New film brings surprising twist to ‘found footage’ horror

by Student Writer Shaun Swinehart

Anyone looking for a fresh take on the “found footage” horror subgenre, “Unfriended” is worth checking out. Director Levan Gabriadze did an excellent job with directing a film in a genre where the scariest part of the movie is usually how hard the metaphorical dead horse gets beat; however, “Unfriended” is a refreshingly creative and genuinely creepy addition to horror as a whole.

“Unfriended” is set in one girl’s laptop screen during a Skype conversation between five friends (Blaire, Mitch, Jess, Ken and Jason) on the anniversary of their friend Laura’s suicide. While they acknowledge the date, none of the friends seem too grievous about their late friend, being more concerned about joking around, gossip and what they are doing for the weekend.

They find a glitch with the conversation and decide to ignore it until it claims to be their expired friend. Laura’s ghost proceeds to use the group of friends’ different profiles on assorted social media to post embarrassing, shameful and even dark secrets about the friends, causing tension among the group.

Things take a turn for the worse when Laura forces the friends to play the game “Never Have I Ever,” a drinking game in which the loser drinks if he or she has done five things that are brought up. The difference in Laura’s version is the loser dies. The questions Laura asks cause strain among the group of friends, creating emotional rifts while their chances to win the game dwindle with each question.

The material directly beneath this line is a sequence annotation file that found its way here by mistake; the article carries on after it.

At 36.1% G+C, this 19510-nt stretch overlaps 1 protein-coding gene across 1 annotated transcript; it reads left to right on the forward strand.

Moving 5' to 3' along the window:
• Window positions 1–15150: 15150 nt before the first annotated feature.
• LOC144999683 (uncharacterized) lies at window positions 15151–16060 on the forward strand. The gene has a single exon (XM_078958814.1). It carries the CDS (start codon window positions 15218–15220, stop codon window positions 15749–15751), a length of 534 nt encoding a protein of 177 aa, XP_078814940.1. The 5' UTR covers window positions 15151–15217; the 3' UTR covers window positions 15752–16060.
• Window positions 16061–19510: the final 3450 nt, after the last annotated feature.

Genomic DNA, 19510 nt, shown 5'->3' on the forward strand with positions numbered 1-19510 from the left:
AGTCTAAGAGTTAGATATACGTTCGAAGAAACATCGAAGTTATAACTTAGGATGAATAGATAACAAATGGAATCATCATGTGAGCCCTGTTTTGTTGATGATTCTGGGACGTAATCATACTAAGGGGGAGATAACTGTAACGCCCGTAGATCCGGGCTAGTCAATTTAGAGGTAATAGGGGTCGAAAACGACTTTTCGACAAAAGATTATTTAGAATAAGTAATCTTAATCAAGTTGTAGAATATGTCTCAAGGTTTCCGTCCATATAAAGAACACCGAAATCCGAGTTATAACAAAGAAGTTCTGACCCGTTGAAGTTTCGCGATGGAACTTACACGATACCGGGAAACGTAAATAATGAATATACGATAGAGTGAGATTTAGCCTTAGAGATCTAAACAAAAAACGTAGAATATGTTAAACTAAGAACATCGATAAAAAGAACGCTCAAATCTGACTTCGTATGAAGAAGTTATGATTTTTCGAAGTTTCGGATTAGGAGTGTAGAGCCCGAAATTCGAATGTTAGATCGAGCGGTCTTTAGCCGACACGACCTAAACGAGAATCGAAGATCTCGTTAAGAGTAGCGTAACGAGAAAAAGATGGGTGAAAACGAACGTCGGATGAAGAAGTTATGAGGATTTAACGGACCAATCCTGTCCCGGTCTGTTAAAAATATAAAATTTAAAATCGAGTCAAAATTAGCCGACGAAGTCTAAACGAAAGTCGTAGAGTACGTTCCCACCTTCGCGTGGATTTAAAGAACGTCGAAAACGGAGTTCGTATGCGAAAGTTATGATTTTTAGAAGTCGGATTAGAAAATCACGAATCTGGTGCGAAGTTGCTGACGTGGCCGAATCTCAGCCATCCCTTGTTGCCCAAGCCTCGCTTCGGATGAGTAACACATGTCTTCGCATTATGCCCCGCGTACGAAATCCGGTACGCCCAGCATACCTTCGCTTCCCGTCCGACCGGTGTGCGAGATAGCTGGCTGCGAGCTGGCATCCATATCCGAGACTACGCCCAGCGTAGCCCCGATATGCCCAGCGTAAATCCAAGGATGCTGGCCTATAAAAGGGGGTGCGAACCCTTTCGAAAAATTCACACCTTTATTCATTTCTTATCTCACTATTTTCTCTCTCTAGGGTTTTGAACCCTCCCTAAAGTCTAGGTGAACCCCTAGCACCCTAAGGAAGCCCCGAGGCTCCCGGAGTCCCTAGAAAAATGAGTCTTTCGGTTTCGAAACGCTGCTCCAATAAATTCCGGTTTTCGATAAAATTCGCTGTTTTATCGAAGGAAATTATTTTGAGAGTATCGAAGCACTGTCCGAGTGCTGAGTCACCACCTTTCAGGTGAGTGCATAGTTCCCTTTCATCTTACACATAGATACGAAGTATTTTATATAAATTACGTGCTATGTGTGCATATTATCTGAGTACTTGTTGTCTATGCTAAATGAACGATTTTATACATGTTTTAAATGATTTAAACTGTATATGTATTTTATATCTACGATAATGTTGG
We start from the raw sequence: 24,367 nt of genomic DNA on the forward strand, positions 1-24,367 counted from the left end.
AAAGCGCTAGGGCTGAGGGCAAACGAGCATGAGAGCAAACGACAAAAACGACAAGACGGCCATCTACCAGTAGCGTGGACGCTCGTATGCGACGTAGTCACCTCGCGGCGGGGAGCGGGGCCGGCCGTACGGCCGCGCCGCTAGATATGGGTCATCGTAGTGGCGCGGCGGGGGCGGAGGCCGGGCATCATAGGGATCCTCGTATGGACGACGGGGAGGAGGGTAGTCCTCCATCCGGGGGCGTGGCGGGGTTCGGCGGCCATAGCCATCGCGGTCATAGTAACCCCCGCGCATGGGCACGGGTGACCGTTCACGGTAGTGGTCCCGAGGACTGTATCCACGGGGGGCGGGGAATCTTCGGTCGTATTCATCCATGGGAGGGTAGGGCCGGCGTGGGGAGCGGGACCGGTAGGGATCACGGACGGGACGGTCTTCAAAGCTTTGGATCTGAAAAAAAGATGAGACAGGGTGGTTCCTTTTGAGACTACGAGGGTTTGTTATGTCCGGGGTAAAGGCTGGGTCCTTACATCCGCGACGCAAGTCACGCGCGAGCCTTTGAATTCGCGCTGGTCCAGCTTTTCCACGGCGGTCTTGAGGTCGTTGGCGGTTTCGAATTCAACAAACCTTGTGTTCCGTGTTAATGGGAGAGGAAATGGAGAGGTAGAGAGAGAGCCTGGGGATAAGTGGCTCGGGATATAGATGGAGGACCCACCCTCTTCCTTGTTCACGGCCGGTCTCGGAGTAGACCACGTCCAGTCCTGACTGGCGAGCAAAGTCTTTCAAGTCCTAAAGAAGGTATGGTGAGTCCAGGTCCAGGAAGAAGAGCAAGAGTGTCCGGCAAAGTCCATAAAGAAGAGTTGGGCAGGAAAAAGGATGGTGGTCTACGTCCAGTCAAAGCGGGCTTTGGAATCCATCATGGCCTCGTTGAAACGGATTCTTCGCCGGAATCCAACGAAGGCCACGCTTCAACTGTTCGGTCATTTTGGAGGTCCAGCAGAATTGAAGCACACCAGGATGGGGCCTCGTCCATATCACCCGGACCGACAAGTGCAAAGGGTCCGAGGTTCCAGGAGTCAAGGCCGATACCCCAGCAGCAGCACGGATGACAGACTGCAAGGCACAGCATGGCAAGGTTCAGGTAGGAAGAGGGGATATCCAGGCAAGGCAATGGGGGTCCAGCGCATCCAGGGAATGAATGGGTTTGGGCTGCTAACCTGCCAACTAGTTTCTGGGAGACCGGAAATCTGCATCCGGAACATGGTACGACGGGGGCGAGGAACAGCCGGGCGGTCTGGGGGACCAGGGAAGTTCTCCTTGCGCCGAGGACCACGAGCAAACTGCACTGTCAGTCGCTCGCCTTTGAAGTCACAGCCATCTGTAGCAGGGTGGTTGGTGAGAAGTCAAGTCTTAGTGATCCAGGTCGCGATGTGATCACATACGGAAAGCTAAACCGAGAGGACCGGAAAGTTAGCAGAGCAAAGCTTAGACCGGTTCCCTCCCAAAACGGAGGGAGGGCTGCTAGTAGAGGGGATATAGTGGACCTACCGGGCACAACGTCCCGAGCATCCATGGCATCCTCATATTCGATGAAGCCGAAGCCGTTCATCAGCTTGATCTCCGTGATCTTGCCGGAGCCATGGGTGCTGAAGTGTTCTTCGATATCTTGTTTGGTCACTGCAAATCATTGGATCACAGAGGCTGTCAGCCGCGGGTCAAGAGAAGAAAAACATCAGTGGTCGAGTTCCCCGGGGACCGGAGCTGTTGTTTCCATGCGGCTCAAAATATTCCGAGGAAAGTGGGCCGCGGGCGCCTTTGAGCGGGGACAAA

The theme of the movie revolved around cyberbullying and the effects it can have on young people. The relevance of the issue helps the movie hit close to home, adding another necessary layer of relatability to the horror of the movie.

The use of the computer, surprisingly, also added another layer of connection to the main character, Blaire. This shows the audience her thought process and struggle to make hard decisions while talking to the ghost of Laura Barns.

The pacing was slow at first, picking up at the end, leading the movie from an ominous feeling to a feeling of complete hopelessness for the characters. The soundtrack was not by any means prevalent in the movie but when it was noticeable, it caused predictability. Whenever the music was noticeable, something bad was obviously about to happen. The Skype conversations were a good reason to keep the cameras on each character. In similar films, characters often carry cameras for no reason, which would lead to the character running around with a camera goofily as ghosts chased him or her around.

The “found footage” genre is extremely overdone, but this should not keep anyone from missing out on a solid horror experience in “Unfriended.”